Start saving your scraps: Students to bring composting program to campus

By Jordan Murray

Sports Editor

The idea originated from sociology major Hannah Johnson.

“I saw and heard about other universities who had implemented a composting system, and I grew up composting at my family’s cabin,” Johnson said. “Considering that Viterbo is a Franciscan university, I really thought that trying to be more sustainable and reusing our resources by composting would not only demonstrate our Franciscan values, but would also benefit our university and community.”

Composting is the process of breaking down organic material like food scraps for use as fertilizer. Only non-protein based foods like fruits, vegetables, breads, pastas, and egg shells can be effectively composted. The food scraps are combined with “ingredients” like worms or soil to help with the breakdown process. This process can occur in an open or closed bin with an air supply.

Depending on the amount and makeup of the compost, it can take several weeks to several months to create usable compost.

The plan at Viterbo will initially only utilize pre-consumer waste like vegetable clippings from the cafeteria kitchen and coffee grounds from Franny’s. Mary Simota of campus dining estimated that this alone will provide 50-60 pounds of waste per week.

The program may grow to also include post-consumer waste, or waste from students at the cafeteria. Post-consumer waste can be more difficult, as only certain food scraps can be composted and separation of compostable and non-compostable food items is important.

Multiple “tumbler” compost bins will be used for the Viterbo composting project. A tumbling compost bin is one that keeps the compost off the ground and away from pest and is able to be turned and mixed easily to allow for more effective breakdown.

Currently, the bins are being purchased via an “adopt-a-bin” program. The Washburn Neighborhood Association has expressed interest in purchasing one or more of the bins, and other campus and community groups have shown interest as well.

The site for composting will be the Washburn Neighborhood Association neighborhood garden, located just two blocks north of campus on 10th and Division streets. Viterbo’s campus sits in the middle of La Crosse’s Washburn neighborhood.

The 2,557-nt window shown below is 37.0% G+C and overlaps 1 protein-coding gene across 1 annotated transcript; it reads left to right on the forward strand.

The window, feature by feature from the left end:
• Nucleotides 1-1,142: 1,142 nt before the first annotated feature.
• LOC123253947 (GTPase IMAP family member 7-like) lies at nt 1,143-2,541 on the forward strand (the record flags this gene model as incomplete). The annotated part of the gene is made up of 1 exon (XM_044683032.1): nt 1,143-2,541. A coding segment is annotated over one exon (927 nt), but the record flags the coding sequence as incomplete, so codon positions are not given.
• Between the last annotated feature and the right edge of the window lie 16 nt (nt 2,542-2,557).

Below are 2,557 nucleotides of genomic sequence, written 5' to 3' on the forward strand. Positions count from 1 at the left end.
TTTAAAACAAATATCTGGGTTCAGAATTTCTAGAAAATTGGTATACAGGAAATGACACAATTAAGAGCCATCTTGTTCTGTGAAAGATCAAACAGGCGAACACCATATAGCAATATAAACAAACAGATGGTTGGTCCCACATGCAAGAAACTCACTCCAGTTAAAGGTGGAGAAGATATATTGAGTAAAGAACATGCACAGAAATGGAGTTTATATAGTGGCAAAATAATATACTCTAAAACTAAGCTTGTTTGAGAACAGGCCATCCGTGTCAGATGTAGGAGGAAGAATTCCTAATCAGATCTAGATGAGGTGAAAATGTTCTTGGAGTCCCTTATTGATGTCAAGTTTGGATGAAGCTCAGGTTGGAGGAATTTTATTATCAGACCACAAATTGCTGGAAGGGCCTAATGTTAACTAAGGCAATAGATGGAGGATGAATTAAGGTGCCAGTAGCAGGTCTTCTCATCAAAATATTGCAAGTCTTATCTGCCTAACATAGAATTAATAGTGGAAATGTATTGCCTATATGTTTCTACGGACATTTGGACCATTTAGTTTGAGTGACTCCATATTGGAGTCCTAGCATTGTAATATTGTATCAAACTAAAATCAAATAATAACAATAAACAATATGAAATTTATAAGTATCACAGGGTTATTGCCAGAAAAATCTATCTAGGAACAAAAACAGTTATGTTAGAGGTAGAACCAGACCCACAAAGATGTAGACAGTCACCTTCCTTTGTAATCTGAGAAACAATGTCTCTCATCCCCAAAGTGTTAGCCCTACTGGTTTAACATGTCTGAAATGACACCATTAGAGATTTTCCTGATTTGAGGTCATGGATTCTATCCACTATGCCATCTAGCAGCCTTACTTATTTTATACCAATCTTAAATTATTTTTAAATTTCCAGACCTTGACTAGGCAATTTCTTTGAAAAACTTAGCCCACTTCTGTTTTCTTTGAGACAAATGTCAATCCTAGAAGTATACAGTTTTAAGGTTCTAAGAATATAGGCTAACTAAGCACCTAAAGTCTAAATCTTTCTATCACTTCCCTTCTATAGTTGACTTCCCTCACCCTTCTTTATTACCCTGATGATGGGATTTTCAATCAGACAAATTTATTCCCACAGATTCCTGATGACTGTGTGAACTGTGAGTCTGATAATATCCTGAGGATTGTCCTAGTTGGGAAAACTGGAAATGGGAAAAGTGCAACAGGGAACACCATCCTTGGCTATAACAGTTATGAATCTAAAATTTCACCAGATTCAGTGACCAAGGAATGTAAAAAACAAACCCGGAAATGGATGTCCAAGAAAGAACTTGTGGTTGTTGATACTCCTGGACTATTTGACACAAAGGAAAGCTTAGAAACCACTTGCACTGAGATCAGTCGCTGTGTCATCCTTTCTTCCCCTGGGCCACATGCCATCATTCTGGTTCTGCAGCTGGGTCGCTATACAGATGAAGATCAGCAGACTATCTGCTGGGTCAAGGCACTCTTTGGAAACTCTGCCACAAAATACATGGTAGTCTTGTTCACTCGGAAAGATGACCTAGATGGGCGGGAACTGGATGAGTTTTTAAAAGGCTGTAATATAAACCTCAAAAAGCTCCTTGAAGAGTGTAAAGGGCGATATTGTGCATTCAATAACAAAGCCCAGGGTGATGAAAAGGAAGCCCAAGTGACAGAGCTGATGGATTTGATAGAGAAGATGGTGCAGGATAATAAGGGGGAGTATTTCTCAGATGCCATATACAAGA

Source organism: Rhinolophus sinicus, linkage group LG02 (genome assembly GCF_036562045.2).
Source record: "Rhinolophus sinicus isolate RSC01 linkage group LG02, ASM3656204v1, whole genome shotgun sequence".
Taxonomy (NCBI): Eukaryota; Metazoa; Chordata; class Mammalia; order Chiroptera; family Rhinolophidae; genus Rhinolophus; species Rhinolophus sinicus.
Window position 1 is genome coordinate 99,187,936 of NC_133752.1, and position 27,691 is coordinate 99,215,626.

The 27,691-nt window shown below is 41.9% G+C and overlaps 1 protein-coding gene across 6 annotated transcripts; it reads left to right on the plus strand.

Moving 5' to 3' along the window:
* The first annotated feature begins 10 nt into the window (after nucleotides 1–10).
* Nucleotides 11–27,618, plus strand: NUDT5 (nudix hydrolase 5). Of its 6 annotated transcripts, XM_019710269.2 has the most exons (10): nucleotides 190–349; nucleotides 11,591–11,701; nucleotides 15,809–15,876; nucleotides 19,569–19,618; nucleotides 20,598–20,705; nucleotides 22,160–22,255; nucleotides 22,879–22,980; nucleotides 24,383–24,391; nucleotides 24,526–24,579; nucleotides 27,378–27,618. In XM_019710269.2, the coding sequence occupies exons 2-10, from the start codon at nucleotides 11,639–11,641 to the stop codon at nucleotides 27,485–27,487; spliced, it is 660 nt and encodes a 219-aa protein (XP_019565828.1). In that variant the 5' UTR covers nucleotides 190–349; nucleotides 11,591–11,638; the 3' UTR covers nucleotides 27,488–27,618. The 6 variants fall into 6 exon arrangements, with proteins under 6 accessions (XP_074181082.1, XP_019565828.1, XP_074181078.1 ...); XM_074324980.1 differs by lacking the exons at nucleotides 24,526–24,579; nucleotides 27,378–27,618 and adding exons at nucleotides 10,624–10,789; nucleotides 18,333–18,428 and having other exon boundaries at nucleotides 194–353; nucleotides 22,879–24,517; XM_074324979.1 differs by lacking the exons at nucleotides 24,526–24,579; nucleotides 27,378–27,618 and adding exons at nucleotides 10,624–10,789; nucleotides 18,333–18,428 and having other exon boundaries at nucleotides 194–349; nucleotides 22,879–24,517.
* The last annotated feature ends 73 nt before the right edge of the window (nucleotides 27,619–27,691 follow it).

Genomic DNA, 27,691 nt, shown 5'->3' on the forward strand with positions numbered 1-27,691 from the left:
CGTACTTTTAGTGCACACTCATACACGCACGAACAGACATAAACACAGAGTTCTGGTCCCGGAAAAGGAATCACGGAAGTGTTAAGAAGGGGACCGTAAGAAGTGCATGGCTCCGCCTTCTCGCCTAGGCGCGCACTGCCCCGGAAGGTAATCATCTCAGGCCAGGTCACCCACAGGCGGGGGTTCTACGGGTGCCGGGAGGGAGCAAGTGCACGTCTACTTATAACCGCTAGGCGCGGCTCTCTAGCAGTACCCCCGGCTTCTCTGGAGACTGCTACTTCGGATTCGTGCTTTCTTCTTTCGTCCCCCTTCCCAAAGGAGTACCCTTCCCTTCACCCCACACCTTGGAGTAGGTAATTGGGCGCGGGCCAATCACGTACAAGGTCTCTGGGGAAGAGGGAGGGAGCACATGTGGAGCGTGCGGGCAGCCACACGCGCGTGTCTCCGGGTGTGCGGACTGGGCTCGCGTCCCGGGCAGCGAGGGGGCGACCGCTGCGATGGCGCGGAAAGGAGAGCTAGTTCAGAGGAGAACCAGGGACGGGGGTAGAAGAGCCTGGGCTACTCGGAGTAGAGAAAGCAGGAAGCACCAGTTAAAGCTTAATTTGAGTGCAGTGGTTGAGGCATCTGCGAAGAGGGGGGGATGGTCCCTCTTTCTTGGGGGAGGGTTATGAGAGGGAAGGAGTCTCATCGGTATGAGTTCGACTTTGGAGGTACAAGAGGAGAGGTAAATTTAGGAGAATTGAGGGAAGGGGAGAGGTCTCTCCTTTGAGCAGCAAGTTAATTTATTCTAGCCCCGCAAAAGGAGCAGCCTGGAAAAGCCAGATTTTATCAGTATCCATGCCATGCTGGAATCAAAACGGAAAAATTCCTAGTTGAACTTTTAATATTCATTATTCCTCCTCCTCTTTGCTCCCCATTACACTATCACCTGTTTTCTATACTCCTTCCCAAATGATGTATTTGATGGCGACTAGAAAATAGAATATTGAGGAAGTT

The program will be student-run with volunteer hours, from the transportation of the compost to the site to the maintenance of the compost at the site. The broken-down compost will be used at the garden and other community sites. A handful of campus groups like the BioChem Club have shown interest in their members being involved in the project.

The composting systems at Luther College and UW-La Crosse have been used to help develop Viterbo’s plan. Luther College has effectively run their composting program for over 15 years.

The campus composting plan was developed by a group of students and Residence Life Community Coordinator John Race. When asked about the benefits of implementing the composting program, Race replied, “This entire project has been about getting students involved on campus to help them be good stewards and neighbors on campus and in the local community.”

Sara Meyer was one of the students involved in developing the plan.

“Having this project on campus will provide for students the opportunity to be more aware about sustainability, and it also allows our dinning services on campus to take another step towards going green.” Meyer said. “By composting, I hope that this effort will ignite students to think about other ways their lives and our campus can be more eco-friendly.”

Plans are for the program to be up and running by early April.

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